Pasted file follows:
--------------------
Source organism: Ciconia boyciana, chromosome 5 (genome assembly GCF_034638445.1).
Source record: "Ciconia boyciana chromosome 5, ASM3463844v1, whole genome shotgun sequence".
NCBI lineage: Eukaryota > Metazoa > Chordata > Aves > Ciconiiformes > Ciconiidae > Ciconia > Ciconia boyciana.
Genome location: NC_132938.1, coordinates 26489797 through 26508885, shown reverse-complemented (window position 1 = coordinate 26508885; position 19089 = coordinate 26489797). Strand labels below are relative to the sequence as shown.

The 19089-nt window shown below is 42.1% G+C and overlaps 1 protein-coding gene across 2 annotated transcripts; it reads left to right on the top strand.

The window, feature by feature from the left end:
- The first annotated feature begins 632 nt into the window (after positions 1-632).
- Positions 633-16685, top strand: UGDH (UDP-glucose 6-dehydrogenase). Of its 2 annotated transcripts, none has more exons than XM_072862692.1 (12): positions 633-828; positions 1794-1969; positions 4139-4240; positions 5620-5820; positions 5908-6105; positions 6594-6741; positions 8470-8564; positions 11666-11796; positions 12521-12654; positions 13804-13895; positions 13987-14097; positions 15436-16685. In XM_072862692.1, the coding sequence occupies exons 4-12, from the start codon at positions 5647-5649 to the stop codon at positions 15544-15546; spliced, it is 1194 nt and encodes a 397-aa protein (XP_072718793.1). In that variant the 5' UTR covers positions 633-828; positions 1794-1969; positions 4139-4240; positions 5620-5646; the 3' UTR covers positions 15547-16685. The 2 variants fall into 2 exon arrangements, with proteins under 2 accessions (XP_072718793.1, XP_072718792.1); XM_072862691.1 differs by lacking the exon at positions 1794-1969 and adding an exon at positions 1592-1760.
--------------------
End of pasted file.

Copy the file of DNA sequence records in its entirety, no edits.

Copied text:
Source organism: Ciconia boyciana, chromosome 5 (genome assembly GCF_034638445.1).
Source record: "Ciconia boyciana chromosome 5, ASM3463844v1, whole genome shotgun sequence".
NCBI lineage: Eukaryota > Metazoa > Chordata > Aves > Ciconiiformes > Ciconiidae > Ciconia > Ciconia boyciana.
Genome location: NC_132938.1, coordinates 26489797 through 26508885, shown reverse-complemented (window position 1 = coordinate 26508885; position 19089 = coordinate 26489797). Strand labels below are relative to the sequence as shown.

The 19089-nt window shown below is 42.1% G+C and overlaps 1 protein-coding gene across 2 annotated transcripts; it reads left to right on the top strand.

The window, feature by feature from the left end:
- The first annotated feature begins 632 nt into the window (after positions 1-632).
- Positions 633-16685, top strand: UGDH (UDP-glucose 6-dehydrogenase). Of its 2 annotated transcripts, none has more exons than XM_072862692.1 (12): positions 633-828; positions 1794-1969; positions 4139-4240; positions 5620-5820; positions 5908-6105; positions 6594-6741; positions 8470-8564; positions 11666-11796; positions 12521-12654; positions 13804-13895; positions 13987-14097; positions 15436-16685. In XM_072862692.1, the coding sequence occupies exons 4-12, from the start codon at positions 5647-5649 to the stop codon at positions 15544-15546; spliced, it is 1194 nt and encodes a 397-aa protein (XP_072718793.1). In that variant the 5' UTR covers positions 633-828; positions 1794-1969; positions 4139-4240; positions 5620-5646; the 3' UTR covers positions 15547-16685. The 2 variants fall into 2 exon arrangements, with proteins under 2 accessions (XP_072718793.1, XP_072718792.1); XM_072862691.1 differs by lacking the exon at positions 1794-1969 and adding an exon at positions 1592-1760.